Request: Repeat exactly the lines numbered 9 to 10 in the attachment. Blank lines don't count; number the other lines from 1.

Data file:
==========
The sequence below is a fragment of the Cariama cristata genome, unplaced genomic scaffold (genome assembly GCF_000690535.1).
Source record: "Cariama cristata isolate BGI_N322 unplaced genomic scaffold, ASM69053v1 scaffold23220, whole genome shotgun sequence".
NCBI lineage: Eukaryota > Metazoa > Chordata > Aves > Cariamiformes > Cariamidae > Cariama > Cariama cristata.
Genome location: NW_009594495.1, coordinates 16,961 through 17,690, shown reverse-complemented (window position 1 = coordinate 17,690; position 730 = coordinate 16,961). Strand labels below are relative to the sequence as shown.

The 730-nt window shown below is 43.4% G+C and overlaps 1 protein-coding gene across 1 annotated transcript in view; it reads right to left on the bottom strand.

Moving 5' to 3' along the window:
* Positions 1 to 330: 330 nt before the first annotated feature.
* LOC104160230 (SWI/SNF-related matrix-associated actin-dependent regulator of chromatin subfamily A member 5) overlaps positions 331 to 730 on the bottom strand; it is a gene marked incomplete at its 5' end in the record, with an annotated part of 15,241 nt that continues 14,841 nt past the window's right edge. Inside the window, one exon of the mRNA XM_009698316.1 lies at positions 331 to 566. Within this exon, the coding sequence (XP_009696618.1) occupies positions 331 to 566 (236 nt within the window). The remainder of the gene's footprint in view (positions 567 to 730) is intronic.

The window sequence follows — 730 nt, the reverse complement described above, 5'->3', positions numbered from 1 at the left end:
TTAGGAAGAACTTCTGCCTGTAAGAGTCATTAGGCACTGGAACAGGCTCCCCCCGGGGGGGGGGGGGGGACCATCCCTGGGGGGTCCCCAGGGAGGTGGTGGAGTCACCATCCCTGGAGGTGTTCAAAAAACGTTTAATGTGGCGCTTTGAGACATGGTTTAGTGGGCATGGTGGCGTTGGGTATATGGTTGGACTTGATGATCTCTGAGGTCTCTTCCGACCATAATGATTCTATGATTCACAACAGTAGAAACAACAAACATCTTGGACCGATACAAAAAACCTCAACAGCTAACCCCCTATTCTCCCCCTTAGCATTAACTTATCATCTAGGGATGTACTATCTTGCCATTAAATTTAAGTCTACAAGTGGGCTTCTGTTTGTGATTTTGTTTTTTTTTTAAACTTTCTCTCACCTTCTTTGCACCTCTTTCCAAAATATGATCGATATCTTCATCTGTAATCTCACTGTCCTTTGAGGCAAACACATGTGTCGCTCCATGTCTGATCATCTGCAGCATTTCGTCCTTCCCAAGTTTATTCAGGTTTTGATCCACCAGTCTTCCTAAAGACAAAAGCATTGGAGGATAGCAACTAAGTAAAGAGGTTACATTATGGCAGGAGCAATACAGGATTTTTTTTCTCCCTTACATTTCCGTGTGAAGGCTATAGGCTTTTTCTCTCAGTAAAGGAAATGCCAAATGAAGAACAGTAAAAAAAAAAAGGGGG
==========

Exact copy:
The window sequence follows — 730 nt, the reverse complement described above, 5'->3', positions numbered from 1 at the left end:
TTAGGAAGAACTTCTGCCTGTAAGAGTCATTAGGCACTGGAACAGGCTCCCCCCGGGGGGGGGGGGGGGACCATCCCTGGGGGGTCCCCAGGGAGGTGGTGGAGTCACCATCCCTGGAGGTGTTCAAAAAACGTTTAATGTGGCGCTTTGAGACATGGTTTAGTGGGCATGGTGGCGTTGGGTATATGGTTGGACTTGATGATCTCTGAGGTCTCTTCCGACCATAATGATTCTATGATTCACAACAGTAGAAACAACAAACATCTTGGACCGATACAAAAAACCTCAACAGCTAACCCCCTATTCTCCCCCTTAGCATTAACTTATCATCTAGGGATGTACTATCTTGCCATTAAATTTAAGTCTACAAGTGGGCTTCTGTTTGTGATTTTGTTTTTTTTTTAAACTTTCTCTCACCTTCTTTGCACCTCTTTCCAAAATATGATCGATATCTTCATCTGTAATCTCACTGTCCTTTGAGGCAAACACATGTGTCGCTCCATGTCTGATCATCTGCAGCATTTCGTCCTTCCCAAGTTTATTCAGGTTTTGATCCACCAGTCTTCCTAAAGACAAAAGCATTGGAGGATAGCAACTAAGTAAAGAGGTTACATTATGGCAGGAGCAATACAGGATTTTTTTTCTCCCTTACATTTCCGTGTGAAGGCTATAGGCTTTTTCTCTCAGTAAAGGAAATGCCAAATGAAGAACAGTAAAAAAAAAAAGGGGG